to separate responsibility and blame.
Another crucial point to the researcher is that stigmatizing and blaming individuals with addiction may be associated with other issues.
“One of the things that blaming other people does is take the spotlight off us so we do not have to face aspects of ourselves or our culture that may be uncomfortable or difficult to own up to,” she said. “Blame as an attitude is very black and white — they’re in the wrong, we’re in the right. It’s them that’s the problem, it’s not us. But many addicts are extremely vulnerable and multiply disadvantaged. If we are willing to acknowledge that drug use, even in cases of addiction, involves choice and agency, the pressing question becomes ‘why do people make such choices?’ And if we ask this question, I think we are forced to face the fact that our society is not good or just. Stigmatizing and blaming addicts can be a way of defending ourselves against what we see when we take a long hard look at our society. Who is responsible for this misery and injustice? The answer is that we all are.”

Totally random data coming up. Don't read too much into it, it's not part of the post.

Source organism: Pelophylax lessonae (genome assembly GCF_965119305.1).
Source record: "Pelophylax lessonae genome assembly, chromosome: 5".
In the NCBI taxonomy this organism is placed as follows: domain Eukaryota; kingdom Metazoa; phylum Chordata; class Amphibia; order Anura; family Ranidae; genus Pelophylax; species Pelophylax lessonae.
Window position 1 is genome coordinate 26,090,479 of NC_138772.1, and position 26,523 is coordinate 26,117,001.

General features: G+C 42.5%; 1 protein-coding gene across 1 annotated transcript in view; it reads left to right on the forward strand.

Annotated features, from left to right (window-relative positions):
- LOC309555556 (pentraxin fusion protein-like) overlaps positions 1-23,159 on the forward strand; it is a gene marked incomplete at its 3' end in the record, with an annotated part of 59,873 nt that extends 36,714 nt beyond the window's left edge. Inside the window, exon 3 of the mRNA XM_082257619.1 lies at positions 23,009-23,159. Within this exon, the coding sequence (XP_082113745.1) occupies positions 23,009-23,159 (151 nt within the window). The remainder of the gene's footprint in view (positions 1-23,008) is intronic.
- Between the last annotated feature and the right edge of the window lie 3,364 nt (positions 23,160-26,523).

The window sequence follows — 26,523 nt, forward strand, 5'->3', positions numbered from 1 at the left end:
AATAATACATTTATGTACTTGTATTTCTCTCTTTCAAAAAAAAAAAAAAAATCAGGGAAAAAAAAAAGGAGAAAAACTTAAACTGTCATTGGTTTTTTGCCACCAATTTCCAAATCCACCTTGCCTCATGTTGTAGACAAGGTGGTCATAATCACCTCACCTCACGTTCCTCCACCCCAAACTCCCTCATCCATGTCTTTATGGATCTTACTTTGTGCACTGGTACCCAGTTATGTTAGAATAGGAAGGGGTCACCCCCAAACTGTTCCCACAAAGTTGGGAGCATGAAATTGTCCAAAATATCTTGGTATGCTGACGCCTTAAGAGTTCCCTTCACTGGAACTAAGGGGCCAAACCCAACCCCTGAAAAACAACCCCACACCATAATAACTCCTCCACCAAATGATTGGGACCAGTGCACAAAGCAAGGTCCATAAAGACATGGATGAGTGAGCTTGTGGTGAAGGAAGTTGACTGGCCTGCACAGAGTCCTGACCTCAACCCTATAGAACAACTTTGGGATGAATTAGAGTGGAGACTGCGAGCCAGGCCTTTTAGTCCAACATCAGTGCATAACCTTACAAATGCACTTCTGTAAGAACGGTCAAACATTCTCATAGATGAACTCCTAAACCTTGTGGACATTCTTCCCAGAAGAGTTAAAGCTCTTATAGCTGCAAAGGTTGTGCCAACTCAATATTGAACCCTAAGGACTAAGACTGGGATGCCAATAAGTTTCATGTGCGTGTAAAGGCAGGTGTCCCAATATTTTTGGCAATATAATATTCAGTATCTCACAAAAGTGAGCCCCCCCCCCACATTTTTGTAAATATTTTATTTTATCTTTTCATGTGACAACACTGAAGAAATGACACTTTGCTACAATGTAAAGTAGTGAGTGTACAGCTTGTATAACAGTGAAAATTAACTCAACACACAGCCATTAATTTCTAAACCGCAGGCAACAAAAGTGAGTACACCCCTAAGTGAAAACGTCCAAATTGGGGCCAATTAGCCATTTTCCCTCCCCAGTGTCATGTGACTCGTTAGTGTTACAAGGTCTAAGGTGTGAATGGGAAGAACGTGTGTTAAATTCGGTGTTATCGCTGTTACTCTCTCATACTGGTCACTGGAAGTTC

The research also cited previous cross-cultural studies showing that drug addiction is more stigmatized than other highly stigmatized and even contagious medical conditions, such as leprosy and HIV-positive status.
Pickard added that it’s important to end the great stigma associated with drug addiction because it has both psychological and practical consequences.
“Psychologically, [stigma] can impact a person’s self-identity, self-esteem and make them feel hopeless and at fault — and thereby decrease the likelihood that they seek treatment or believe in themselves and their power to change aspects of their life. Practically, the stigma surrounding drug use means that addicts may face formal barriers to health care, housing, benefits, employment, financial loans, and the right to vote in our society.”